A sum of A$500 million (£275 million) has been pledged by the Australian government to protect the World Heritage-listed Great Barrier Reef.
The reef has lost 30% of its coral in recent years due to bleaching linked to rising sea temperatures and damage from crown-of-thorns starfish.
The funding will be used to reduce the runoff of agricultural pesticides and improve water quality.
Some of the money will be used to help farmers near the reef modify their practices.
Threats to the reef include “large amounts of sediment, nitrogen and pesticide run-off” as well as the crown-of-thorns starfish species, the country’s environment minister Josh Frydenberg said.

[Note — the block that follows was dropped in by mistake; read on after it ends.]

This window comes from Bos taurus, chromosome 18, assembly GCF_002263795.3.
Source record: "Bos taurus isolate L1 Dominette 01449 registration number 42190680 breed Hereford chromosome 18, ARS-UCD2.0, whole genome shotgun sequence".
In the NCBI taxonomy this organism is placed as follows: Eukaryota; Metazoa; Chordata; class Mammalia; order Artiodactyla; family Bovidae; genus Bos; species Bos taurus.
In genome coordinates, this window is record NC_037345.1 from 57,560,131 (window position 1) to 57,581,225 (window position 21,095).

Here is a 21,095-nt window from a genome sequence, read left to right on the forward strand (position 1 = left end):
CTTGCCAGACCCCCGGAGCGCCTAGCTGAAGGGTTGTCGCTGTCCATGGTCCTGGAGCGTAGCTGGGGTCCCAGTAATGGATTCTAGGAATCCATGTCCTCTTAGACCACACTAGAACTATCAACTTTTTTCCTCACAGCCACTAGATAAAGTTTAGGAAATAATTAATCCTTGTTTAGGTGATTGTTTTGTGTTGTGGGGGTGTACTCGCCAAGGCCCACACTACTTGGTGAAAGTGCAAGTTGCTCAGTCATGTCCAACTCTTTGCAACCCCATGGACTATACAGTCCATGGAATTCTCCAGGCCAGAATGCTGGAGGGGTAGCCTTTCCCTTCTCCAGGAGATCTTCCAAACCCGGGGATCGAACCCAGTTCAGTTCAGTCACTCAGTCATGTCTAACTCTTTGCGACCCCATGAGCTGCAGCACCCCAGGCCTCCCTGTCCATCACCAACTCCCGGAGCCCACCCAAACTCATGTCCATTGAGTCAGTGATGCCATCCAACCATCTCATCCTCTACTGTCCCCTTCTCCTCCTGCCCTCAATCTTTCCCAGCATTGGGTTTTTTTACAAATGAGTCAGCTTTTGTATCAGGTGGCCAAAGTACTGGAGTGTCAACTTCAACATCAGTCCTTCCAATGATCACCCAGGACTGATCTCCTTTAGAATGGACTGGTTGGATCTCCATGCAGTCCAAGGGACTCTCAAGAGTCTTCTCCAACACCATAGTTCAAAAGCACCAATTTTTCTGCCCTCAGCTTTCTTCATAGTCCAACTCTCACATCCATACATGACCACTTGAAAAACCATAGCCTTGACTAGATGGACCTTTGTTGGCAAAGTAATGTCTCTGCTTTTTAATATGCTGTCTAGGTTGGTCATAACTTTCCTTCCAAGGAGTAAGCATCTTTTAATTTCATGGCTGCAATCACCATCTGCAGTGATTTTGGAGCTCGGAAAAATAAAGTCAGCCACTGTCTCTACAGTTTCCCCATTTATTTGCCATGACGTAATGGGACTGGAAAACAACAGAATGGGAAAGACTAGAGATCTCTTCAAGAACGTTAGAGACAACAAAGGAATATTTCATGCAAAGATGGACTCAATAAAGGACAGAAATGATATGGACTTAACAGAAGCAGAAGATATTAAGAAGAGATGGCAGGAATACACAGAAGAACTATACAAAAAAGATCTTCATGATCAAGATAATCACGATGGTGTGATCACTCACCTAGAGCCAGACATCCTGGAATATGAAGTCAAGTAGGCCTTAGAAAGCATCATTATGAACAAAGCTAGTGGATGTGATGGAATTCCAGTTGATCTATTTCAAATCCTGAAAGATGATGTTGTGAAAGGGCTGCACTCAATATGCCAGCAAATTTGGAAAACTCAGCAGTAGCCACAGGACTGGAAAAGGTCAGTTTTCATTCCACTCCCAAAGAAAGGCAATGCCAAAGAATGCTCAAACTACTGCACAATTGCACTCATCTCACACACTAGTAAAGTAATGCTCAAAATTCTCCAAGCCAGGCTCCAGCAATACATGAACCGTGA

The reef can be seen from space and was listed as a world heritage site in 1981 by the United Nations cultural body Unesco.
The reef is a vast collection of thousands of smaller coral reefs stretching from the northern tip of Queensland to the state’s southern city of Bundaberg.
Conservationists welcomed the extra funding, but said the government needed to focus on climate change, the BBC reported.
“You cannot ‘preserve’ the Great Barrier Reef without cutting carbon emissions. That means no new coal, oil or gas,” Greenpeace Australia Pacific chief executive David Ritter said.
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